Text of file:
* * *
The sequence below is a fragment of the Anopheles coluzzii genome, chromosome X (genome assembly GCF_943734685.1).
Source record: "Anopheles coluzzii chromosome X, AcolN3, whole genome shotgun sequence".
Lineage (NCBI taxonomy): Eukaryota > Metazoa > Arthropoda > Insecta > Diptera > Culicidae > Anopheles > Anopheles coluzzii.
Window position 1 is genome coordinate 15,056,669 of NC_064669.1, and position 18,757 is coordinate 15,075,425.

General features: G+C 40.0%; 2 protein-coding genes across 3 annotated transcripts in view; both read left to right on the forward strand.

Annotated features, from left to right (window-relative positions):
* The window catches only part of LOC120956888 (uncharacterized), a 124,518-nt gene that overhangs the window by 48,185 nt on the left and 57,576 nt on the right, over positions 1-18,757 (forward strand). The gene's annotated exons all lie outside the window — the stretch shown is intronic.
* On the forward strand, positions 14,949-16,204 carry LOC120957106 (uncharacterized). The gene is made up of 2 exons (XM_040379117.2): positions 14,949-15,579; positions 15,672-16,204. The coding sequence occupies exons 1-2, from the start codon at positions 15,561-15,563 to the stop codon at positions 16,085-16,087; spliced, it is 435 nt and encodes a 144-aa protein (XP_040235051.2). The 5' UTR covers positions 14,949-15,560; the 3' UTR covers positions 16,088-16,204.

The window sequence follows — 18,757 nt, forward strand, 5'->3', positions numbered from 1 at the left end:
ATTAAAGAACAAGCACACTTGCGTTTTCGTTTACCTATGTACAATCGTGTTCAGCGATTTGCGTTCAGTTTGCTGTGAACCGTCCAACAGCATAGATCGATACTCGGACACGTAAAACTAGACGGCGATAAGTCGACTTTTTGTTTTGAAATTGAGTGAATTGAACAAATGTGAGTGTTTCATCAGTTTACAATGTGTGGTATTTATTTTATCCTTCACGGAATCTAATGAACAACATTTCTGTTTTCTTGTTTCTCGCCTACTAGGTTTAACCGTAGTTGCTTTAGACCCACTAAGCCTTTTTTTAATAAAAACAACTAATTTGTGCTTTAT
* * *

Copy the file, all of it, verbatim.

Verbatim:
The sequence below is a fragment of the Anopheles coluzzii genome, chromosome X (genome assembly GCF_943734685.1).
Source record: "Anopheles coluzzii chromosome X, AcolN3, whole genome shotgun sequence".
Lineage (NCBI taxonomy): Eukaryota > Metazoa > Arthropoda > Insecta > Diptera > Culicidae > Anopheles > Anopheles coluzzii.
Window position 1 is genome coordinate 15,056,669 of NC_064669.1, and position 18,757 is coordinate 15,075,425.

General features: G+C 40.0%; 2 protein-coding genes across 3 annotated transcripts in view; both read left to right on the forward strand.

Annotated features, from left to right (window-relative positions):
* The window catches only part of LOC120956888 (uncharacterized), a 124,518-nt gene that overhangs the window by 48,185 nt on the left and 57,576 nt on the right, over positions 1-18,757 (forward strand). The gene's annotated exons all lie outside the window — the stretch shown is intronic.
* On the forward strand, positions 14,949-16,204 carry LOC120957106 (uncharacterized). The gene is made up of 2 exons (XM_040379117.2): positions 14,949-15,579; positions 15,672-16,204. The coding sequence occupies exons 1-2, from the start codon at positions 15,561-15,563 to the stop codon at positions 16,085-16,087; spliced, it is 435 nt and encodes a 144-aa protein (XP_040235051.2). The 5' UTR covers positions 14,949-15,560; the 3' UTR covers positions 16,088-16,204.

The window sequence follows — 18,757 nt, forward strand, 5'->3', positions numbered from 1 at the left end:
ATTAAAGAACAAGCACACTTGCGTTTTCGTTTACCTATGTACAATCGTGTTCAGCGATTTGCGTTCAGTTTGCTGTGAACCGTCCAACAGCATAGATCGATACTCGGACACGTAAAACTAGACGGCGATAAGTCGACTTTTTGTTTTGAAATTGAGTGAATTGAACAAATGTGAGTGTTTCATCAGTTTACAATGTGTGGTATTTATTTTATCCTTCACGGAATCTAATGAACAACATTTCTGTTTTCTTGTTTCTCGCCTACTAGGTTTAACCGTAGTTGCTTTAGACCCACTAAGCCTTTTTTTAATAAAAACAACTAATTTGTGCTTTAT